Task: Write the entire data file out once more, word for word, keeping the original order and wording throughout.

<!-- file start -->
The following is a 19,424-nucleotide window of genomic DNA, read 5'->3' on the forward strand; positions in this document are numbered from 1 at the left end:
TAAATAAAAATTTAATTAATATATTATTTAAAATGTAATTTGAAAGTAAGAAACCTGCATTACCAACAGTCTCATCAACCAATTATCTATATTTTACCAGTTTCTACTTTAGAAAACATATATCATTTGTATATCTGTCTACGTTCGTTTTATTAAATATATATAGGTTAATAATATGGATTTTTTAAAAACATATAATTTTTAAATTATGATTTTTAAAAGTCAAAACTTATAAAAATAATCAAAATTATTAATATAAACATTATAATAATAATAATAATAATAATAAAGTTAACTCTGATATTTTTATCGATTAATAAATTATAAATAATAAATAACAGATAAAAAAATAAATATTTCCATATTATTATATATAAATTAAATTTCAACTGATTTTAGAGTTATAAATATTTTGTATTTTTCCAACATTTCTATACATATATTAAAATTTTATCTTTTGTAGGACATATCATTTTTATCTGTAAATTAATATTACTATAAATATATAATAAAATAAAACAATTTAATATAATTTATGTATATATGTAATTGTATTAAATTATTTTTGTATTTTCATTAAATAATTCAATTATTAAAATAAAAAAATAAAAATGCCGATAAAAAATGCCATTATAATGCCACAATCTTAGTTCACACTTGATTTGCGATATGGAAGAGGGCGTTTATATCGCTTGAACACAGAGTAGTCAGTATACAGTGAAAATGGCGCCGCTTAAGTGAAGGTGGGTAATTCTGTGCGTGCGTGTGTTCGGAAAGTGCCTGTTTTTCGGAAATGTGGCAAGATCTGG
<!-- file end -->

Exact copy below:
The following is a 19,424-nucleotide window of genomic DNA, read 5'->3' on the forward strand; positions in this document are numbered from 1 at the left end:
TAAATAAAAATTTAATTAATATATTATTTAAAATGTAATTTGAAAGTAAGAAACCTGCATTACCAACAGTCTCATCAACCAATTATCTATATTTTACCAGTTTCTACTTTAGAAAACATATATCATTTGTATATCTGTCTACGTTCGTTTTATTAAATATATATAGGTTAATAATATGGATTTTTTAAAAACATATAATTTTTAAATTATGATTTTTAAAAGTCAAAACTTATAAAAATAATCAAAATTATTAATATAAACATTATAATAATAATAATAATAATAATAAAGTTAACTCTGATATTTTTATCGATTAATAAATTATAAATAATAAATAACAGATAAAAAAATAAATATTTCCATATTATTATATATAAATTAAATTTCAACTGATTTTAGAGTTATAAATATTTTGTATTTTTCCAACATTTCTATACATATATTAAAATTTTATCTTTTGTAGGACATATCATTTTTATCTGTAAATTAATATTACTATAAATATATAATAAAATAAAACAATTTAATATAATTTATGTATATATGTAATTGTATTAAATTATTTTTGTATTTTCATTAAATAATTCAATTATTAAAATAAAAAAATAAAAATGCCGATAAAAAATGCCATTATAATGCCACAATCTTAGTTCACACTTGATTTGCGATATGGAAGAGGGCGTTTATATCGCTTGAACACAGAGTAGTCAGTATACAGTGAAAATGGCGCCGCTTAAGTGAAGGTGGGTAATTCTGTGCGTGCGTGTGTTCGGAAAGTGCCTGTTTTTCGGAAATGTGGCAAGATCTGG